On Sept 16th, 1985, in a dilapidated house in Faizabad, formerly the capital of Oudh province in India, a reclusive holy man known as Bhagwanji or Gumnami Baba (‘the saint with no name’) breathed his last. Locals had long suspected that he was none other than Subhas Chandra Bose (1897-1945),  the greatest revolutionary  who raised an independent army against the British Empire seeking  total independence for India. The Second World War had enabled him to practice what he preached and his Indian National Army  fought with the Japanese in Burma attempting to drive the British out of the subcontinent.  Sadly, his death has remained mysterious.  Nethaji was reported killed in an air crash in August 1945, while trying to escape to the Soviet Union, many believed then and continue to believe now that, helped by his Japanese allies, he faked his death, reached Russia and returned to India many years later to lead the secret life of a hermit.

     After their first defeat at the hands of British in 1757, there arose many instances  when Indian patriots formed groups and fought hard and bitter battles exhibiting selfless sacrifice.  Alongside hundreds of Velu Thampi, Peshwa Baji Rao, Sardar Shyam Sing, Rani Laximibhai, Tantia Tope, Maharaj of Dumraon, Nana Sahib, there are many hundreds hidden whose exploits, history did not record or were neglected by the British historians and later partisan historians. .. towering among them all would be ‘Nethaji Subash Chandra Bose’.   

Remembering the greatest leader Nethaji Subash Chandra Bose

History records that Subash Bose, whose success in Indian National Congress was not accepted by Mahatma Gandhi had their last face-to-face meeting and ‘long conversation’ in June 1940 before Subhas’s imprisonment and daring escape. Subhas made ‘a passionate appeal to Mahatma to come forward and launch his campaign of passive resistance’. Gandhi was ‘ non-committal’ because he felt ‘the country was not prepared for a fight’.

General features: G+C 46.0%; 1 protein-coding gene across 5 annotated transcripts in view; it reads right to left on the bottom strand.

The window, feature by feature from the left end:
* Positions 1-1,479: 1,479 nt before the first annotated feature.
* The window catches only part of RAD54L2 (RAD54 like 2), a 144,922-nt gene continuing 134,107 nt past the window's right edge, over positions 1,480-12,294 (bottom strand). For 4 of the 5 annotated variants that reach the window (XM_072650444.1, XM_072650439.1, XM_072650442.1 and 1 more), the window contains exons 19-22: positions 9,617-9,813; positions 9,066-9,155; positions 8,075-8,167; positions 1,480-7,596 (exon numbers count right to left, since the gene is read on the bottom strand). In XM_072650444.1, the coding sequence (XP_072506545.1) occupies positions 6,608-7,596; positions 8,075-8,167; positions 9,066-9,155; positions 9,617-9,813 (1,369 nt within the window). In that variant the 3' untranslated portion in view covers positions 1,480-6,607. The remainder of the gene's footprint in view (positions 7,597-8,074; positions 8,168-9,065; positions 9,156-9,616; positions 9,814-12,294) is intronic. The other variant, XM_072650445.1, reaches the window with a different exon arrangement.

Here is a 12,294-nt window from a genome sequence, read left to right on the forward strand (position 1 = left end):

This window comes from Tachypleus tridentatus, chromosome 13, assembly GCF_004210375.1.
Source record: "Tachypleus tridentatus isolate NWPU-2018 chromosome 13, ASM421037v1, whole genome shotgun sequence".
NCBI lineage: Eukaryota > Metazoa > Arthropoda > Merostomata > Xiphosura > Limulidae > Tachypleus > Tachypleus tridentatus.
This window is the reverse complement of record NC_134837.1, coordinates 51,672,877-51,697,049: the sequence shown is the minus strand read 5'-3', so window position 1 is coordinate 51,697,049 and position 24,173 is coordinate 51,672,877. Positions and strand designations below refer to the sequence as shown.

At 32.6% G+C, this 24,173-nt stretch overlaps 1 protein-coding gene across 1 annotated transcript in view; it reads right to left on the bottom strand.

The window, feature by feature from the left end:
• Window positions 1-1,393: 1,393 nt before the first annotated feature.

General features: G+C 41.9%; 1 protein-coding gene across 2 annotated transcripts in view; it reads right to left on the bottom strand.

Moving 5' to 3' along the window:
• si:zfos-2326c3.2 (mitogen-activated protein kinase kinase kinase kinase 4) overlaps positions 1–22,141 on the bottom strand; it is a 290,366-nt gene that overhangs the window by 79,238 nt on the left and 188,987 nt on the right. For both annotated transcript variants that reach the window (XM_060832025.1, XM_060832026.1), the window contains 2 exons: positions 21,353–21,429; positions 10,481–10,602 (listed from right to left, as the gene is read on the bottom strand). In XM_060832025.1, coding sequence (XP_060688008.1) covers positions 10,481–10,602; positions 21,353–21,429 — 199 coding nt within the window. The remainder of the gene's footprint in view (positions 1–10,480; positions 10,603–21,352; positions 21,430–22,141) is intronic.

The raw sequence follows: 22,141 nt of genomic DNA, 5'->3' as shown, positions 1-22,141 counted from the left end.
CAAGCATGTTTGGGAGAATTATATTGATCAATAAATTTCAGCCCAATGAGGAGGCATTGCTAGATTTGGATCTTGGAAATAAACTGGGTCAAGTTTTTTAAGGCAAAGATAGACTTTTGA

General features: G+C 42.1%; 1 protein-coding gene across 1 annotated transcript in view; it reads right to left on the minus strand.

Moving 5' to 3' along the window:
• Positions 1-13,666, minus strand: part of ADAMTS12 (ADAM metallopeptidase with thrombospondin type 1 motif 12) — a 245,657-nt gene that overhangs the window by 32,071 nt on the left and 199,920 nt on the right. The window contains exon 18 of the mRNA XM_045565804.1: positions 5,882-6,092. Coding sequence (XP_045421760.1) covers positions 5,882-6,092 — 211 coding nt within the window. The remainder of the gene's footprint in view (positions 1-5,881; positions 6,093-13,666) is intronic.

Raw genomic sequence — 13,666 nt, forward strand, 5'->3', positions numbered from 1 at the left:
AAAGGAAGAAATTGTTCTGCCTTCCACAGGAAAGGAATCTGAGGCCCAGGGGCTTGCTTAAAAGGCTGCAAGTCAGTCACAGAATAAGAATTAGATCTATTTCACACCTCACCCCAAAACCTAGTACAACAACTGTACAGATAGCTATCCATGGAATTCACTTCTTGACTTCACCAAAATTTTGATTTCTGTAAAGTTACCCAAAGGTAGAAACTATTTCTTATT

On 5th Feb 1941, the Dy Foreigh Minister of Third Reich, Dr Woermann received in Berlin a coded message from the German embassy in Kabul.  It stated that 3 days earlier, Indian patriot Subhas Chandra Bose had walked unannounced into the Embassy and asked for help in going to Germany.  He had arrived in Kabul after perilous journeys from Calcutta, across the north-western frontier and the tribal areas lying between India and Afganisthan.  He sought protection in German legislation and also help in reaching his destination.  The passage to Berlin necessitated flight over Russian territory, the German Embassy contacted the Russian Ambassador who explained that they could not help the fugitive from India escape secretly from Afghan as that would embroil Russia’s relations with Afganisthan. 

The man was daring and was not afraid to precarious existence; he had started from Peshawar under assumed names, dressed like Pathan, and playing deaf and dumb too.  Subash and Talwar  walked over rocky grounds, climbed mountains, rode mules, faced risk of recognition and arrest – after dithering far too long, Russia yielded to pressure from 3 Axis powers to let Bose pass through Moscow with stipulation that Bose would not stay in Soviet Russia and pass through Moscow in disguise.  Mussolini’s Govt came forward more enthusiastically than others to help Subhas.  History has not probed deep to Bose’s thought, preferences and plans.  While in June 1940, Hitler’s victory had seemed imminent, in Jan 1941, it had become a probability.  When victory was no longer certain for Germany, other considerations came to the fore and led Bose decide in favour of Russia.